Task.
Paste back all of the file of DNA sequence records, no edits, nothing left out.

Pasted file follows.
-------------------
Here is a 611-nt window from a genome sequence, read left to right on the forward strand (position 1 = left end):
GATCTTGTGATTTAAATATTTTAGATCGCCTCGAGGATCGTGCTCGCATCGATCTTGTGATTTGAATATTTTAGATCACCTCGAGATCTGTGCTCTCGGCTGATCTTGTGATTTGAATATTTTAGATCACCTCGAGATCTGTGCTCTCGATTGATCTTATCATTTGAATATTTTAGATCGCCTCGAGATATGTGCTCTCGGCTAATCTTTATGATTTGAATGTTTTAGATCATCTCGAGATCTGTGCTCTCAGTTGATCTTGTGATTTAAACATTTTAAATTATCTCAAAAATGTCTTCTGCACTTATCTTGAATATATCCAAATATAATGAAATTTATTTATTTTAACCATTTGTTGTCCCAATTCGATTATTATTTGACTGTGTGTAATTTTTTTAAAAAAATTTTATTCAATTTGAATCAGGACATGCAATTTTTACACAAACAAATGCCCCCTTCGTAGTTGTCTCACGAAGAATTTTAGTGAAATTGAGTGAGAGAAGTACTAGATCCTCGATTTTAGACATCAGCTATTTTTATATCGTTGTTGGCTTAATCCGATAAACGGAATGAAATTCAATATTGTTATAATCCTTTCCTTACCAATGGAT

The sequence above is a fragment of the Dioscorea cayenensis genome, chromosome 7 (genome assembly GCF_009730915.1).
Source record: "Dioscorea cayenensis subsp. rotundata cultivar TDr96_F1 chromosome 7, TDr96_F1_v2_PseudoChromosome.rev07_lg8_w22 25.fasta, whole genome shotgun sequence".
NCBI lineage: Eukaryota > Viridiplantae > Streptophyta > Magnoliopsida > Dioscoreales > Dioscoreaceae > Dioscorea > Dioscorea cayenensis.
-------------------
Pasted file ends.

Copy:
Here is a 611-nt window from a genome sequence, read left to right on the forward strand (position 1 = left end):
GATCTTGTGATTTAAATATTTTAGATCGCCTCGAGGATCGTGCTCGCATCGATCTTGTGATTTGAATATTTTAGATCACCTCGAGATCTGTGCTCTCGGCTGATCTTGTGATTTGAATATTTTAGATCACCTCGAGATCTGTGCTCTCGATTGATCTTATCATTTGAATATTTTAGATCGCCTCGAGATATGTGCTCTCGGCTAATCTTTATGATTTGAATGTTTTAGATCATCTCGAGATCTGTGCTCTCAGTTGATCTTGTGATTTAAACATTTTAAATTATCTCAAAAATGTCTTCTGCACTTATCTTGAATATATCCAAATATAATGAAATTTATTTATTTTAACCATTTGTTGTCCCAATTCGATTATTATTTGACTGTGTGTAATTTTTTTAAAAAAATTTTATTCAATTTGAATCAGGACATGCAATTTTTACACAAACAAATGCCCCCTTCGTAGTTGTCTCACGAAGAATTTTAGTGAAATTGAGTGAGAGAAGTACTAGATCCTCGATTTTAGACATCAGCTATTTTTATATCGTTGTTGGCTTAATCCGATAAACGGAATGAAATTCAATATTGTTATAATCCTTTCCTTACCAATGGAT

The sequence above is a fragment of the Dioscorea cayenensis genome, chromosome 7 (genome assembly GCF_009730915.1).
Source record: "Dioscorea cayenensis subsp. rotundata cultivar TDr96_F1 chromosome 7, TDr96_F1_v2_PseudoChromosome.rev07_lg8_w22 25.fasta, whole genome shotgun sequence".
NCBI lineage: Eukaryota > Viridiplantae > Streptophyta > Magnoliopsida > Dioscoreales > Dioscoreaceae > Dioscorea > Dioscorea cayenensis.